Becoming a grandma and grandpa is such a special feeling. Whether you were happily surprised or eagerly anticipated the birth, you formed a vital bond that spans generations.
It can be excruciatingly painful for both grandparents and children if their relationships are disrupted by divorce. Do Tuscon grandparents have any options to continue seeing their grandchildren if the parents split up? What does the law say?
Arizona provides a path to grandparent visitation
Grandparent visitation rights are not automatically granted when the parents break up. Family law courts have the discretion to award visitation rights to grandparents if:
- The children’s parents were not married
- The marriage was dissolved for 90 days
Grandparents may also lose visitation rights if the children get adopted by someone other than a stepparent.
Other criteria apply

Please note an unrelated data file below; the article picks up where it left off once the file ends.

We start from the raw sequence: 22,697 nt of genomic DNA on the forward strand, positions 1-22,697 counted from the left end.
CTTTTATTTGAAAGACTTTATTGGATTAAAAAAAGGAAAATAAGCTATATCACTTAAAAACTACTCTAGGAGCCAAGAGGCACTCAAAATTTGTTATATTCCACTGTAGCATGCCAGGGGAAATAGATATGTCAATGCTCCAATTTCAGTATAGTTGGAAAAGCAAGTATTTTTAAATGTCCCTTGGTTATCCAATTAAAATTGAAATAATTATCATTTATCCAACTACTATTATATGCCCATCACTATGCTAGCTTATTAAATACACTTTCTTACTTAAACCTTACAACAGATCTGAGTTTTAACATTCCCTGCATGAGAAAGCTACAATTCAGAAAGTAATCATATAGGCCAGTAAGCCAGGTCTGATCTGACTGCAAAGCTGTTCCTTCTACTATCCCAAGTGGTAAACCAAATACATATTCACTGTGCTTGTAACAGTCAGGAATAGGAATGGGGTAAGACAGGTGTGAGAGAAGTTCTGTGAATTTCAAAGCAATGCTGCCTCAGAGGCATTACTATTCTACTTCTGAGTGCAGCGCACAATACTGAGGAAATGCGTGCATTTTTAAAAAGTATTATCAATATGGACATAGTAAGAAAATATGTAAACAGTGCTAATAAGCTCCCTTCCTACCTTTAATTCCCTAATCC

Arizona family law courts are guided by the best interests of the children when considering any custody or visitation arrangements. For instance, if you and the children already established healthy relationships, the courts would not likely want to add to the current disruption in their lives by denying reasonable visitation.
That could conceivably be through an arrangement with your own adult child – the parent of your grandkids. Sometimes, there may be extenuating circumstances where your child cannot exercise their own visitation or custody rights, because of things like working abroad or incarceration. With their permission and/or the permission of the other parent, you can petition the court to award grandparent visitation rights.
What if visitation is contested?
The courts will weigh both sides and determine whether granting grandparent visitation best represents the children’s interest as defined under Arizona law.